Oh happy day! I could get my wife home, my car home and serve on a ship in the Pacific!
So, one last trip across country! I left Jean with her parents in Beverly Hills and drove on to Portland to report in. Miami to Portland ... 3772 miles!
I reported to the Ship Building Superintendent on September 9, 1943 and then to Captain Crane who was to be in command of the USS Caution as soon as she was commissioned.
On September 21, 1943 I was granted emergency leave from September 22 to October 1 due to my mothers death. Jeanie and I moved into my father's house during this period to help out and settle things.
On September 28, I received orders to the Radar School in Point Loma, California. Since the school was scheduled to last three weeks, we moved out of Dad's house in Long Beach to a room and bath in the Theological Institute near Point Loma. The Institute had been modified to accommodate three couples. Each couple had a bedroom, shared a bath, and used a communal kitchen. It was a fun experience!
On November 7, I received orders to report to the Anti-aircraft Training School in Pacific Beach. The school lasted 7 days. On November 15, 1943 I was ordered to the Fire Fighting School for two days.
On completion of the above schools I was ordered to the Small Craft Training on Treasure Island in the Long Beach Harbor for additional training.
On December, 12, 1943, I received orders to the Mine sweeping School in Santa Barbara for a three week training course. On completion of this course I returned to the Small Craft Training Center.
Finally, I received orders to Portland, Oregon and duty on the USS Caution AM158 under the Command of Captain Crane. Jeanie and I drove up from San Pedro and arrived in Portland on January 10, 1944. We found good housing at the Rose Manor Autel. The efficiency apartment had a small kitchen, living room, bath,and bedroom. Rent was $7.00 per day with the seventh day free ...$42.00 per week. The Motel was surrounded by roses.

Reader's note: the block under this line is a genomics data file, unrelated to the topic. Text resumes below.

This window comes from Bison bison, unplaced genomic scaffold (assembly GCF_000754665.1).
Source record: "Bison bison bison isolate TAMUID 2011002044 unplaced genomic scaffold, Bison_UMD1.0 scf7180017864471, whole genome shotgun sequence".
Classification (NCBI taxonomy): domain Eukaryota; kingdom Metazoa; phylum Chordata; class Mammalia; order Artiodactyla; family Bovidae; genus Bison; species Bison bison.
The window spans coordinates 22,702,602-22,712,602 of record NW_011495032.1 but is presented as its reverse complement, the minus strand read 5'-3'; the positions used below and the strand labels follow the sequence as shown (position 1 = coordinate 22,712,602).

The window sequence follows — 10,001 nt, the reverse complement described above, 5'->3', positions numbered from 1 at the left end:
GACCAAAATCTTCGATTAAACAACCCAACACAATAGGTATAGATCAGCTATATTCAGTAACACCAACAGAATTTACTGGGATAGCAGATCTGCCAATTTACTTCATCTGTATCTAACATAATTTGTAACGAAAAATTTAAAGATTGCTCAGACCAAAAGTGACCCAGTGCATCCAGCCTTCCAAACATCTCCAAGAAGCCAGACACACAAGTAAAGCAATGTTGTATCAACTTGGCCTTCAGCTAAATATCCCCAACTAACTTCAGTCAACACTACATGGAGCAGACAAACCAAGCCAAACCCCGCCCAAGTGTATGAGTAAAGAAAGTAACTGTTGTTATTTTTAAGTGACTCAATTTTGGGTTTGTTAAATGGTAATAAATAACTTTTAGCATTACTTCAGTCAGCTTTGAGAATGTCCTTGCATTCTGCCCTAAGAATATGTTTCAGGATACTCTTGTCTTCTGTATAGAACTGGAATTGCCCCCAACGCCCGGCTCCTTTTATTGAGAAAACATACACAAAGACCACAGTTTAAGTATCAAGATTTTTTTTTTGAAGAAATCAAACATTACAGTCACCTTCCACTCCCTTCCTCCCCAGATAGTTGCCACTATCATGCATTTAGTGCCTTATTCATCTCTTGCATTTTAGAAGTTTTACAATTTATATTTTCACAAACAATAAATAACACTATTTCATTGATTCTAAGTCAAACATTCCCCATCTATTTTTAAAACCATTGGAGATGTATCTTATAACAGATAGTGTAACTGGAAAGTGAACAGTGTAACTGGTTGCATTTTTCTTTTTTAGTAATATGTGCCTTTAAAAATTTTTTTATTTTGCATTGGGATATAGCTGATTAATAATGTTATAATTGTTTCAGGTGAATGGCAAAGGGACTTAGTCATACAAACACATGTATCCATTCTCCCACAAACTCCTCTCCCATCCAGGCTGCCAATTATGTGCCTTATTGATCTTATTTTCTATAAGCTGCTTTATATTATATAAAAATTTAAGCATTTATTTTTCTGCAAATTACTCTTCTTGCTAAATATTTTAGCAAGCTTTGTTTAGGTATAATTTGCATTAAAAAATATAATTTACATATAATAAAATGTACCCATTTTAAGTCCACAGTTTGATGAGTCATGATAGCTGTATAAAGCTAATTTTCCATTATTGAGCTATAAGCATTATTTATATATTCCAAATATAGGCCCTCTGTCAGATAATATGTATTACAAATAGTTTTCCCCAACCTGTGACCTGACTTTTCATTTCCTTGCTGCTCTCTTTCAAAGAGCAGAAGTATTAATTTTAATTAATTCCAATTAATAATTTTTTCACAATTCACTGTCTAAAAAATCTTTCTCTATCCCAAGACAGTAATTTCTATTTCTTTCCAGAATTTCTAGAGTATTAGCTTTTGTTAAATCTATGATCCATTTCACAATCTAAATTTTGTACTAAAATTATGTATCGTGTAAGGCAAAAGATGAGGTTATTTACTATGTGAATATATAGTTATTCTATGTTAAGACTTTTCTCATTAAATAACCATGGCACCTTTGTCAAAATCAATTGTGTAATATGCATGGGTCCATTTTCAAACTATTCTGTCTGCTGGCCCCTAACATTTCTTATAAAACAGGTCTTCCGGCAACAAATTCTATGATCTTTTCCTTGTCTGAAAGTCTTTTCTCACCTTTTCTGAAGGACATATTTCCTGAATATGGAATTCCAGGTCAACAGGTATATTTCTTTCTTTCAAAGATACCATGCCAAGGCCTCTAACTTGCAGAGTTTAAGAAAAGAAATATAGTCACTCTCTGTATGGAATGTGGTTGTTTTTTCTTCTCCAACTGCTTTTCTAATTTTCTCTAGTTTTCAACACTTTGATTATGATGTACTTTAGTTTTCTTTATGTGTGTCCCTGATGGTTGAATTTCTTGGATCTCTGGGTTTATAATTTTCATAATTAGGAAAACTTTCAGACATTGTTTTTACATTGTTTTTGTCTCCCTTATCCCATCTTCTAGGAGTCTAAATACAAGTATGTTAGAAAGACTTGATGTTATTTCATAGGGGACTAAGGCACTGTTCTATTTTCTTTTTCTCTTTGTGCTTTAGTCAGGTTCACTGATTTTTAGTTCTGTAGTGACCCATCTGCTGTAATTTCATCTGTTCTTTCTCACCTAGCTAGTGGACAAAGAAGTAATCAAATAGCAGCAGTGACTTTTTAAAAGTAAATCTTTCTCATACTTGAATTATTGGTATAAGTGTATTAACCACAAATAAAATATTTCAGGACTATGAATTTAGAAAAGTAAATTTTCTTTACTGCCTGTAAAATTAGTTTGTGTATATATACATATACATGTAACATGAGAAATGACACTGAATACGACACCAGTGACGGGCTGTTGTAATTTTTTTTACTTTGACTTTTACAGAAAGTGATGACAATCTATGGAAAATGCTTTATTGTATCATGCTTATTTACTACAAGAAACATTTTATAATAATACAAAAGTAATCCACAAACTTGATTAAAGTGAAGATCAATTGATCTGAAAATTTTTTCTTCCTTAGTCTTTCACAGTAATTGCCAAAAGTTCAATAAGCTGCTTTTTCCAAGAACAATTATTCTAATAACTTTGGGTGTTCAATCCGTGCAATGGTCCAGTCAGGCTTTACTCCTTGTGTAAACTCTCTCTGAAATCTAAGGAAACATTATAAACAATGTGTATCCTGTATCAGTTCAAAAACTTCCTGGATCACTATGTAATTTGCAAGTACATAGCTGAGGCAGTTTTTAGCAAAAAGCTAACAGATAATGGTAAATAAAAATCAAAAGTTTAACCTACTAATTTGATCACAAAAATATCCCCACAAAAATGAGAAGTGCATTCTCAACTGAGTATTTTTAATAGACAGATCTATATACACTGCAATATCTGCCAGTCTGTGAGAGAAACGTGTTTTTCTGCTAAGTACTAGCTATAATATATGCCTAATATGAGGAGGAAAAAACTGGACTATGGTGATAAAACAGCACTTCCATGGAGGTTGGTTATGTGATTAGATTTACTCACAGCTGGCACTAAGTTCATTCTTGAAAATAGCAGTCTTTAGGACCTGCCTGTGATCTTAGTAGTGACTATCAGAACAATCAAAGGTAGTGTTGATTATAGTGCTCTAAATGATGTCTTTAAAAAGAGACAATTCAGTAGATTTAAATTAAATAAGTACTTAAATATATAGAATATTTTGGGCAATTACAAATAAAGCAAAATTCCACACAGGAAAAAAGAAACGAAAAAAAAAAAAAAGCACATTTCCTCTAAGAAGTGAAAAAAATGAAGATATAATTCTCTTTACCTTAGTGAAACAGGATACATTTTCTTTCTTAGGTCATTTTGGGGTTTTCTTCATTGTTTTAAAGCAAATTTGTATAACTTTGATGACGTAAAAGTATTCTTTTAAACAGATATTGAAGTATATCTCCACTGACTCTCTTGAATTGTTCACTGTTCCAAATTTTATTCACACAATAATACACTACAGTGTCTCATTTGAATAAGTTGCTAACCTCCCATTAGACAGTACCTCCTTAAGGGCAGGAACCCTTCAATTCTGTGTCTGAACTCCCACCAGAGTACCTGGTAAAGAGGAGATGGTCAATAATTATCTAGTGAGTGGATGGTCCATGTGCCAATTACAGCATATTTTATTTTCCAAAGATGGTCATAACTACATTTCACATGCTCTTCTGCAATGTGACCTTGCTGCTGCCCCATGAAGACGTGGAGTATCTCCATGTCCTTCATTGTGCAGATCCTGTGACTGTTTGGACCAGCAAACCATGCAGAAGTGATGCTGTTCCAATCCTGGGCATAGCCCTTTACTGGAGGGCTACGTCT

From the time we arrived until commissioning, my duties were those of Stores Officer. I had to check the arrival of all stores and material and record their disposition. It was a grueling and tough job because much of the material was totally foreign to me and I lived in constant fear of screwing up!
The ship was commissioned on February 10, 1944 . Officers present at the commissioning:
From the date of commissioning, until we were assigned to a convoy bound for Pearl Harbor on Friday, April 21,1944 we performed shakedown exercises out of San Diego, San Pedro, Santa Barbara and San Francisco, We fired our guns, tested our anti-submarine gear, swept for mines mechanically, acoustically, and magnetically and played cat and mouse with a friendly submarine. It was really intense training for conflict.
We arrived in Pearl Harbor on Monday, May 1, 1944. Mine sweeping, gunnery and ship handling exercises were conducted prior to forming up a convoy May 10, 1944.
Captain Crane, held the rank of LtCmdrr, which meant that in the convoys we were assigned to, he was always the senior officer present. Being the SOP, we were always leading and out front, the size of the USS Caution and the fact that it was a minesweeper wasn't important, our Captain had the rank!
On our first trip out of Pearl, Bill Beaver, my bunkmate, and I thought it would be great to grow beards and when we got back to have pictures taken to send home. We got back to Pearl in a little over three weeks.We both had enough of a beard to trim and get pictures. The next time we headed out of Pearl was June 27, 1944. We had had such good luck with our beards, I told Bill I wouldn't shave until we got back to Pearl again if he wouldn't. So, we got permission from the Captain to grow beards. Amazingly, andunbelievablyy we did not return to Pearl Harbor for 10 months! Our beards and moustaches were awesome!. They turned out to be a good way to tell our significant others when we would be coming home ("if you see my beard in the mail, you know I'm coming back to the United States") The only problem our beards ever caused us was when we were denied access to the Officers Club, and our buddies had to bring our drinks down to where the whaleboat was docked!.
On June 27, 1944, we took of on our first convoy - destination Eniwetok, Marshal Islands. From this date until end of typed manuscript; no further material was provided.)
From his dad: Don't lie. The truth will come back to bite you.
The road to hell is paved with good intentions.
Perhaps you will share ideas with me about some of the topic(s) above .
Robert H. Giles, Jr.
December 10, 2007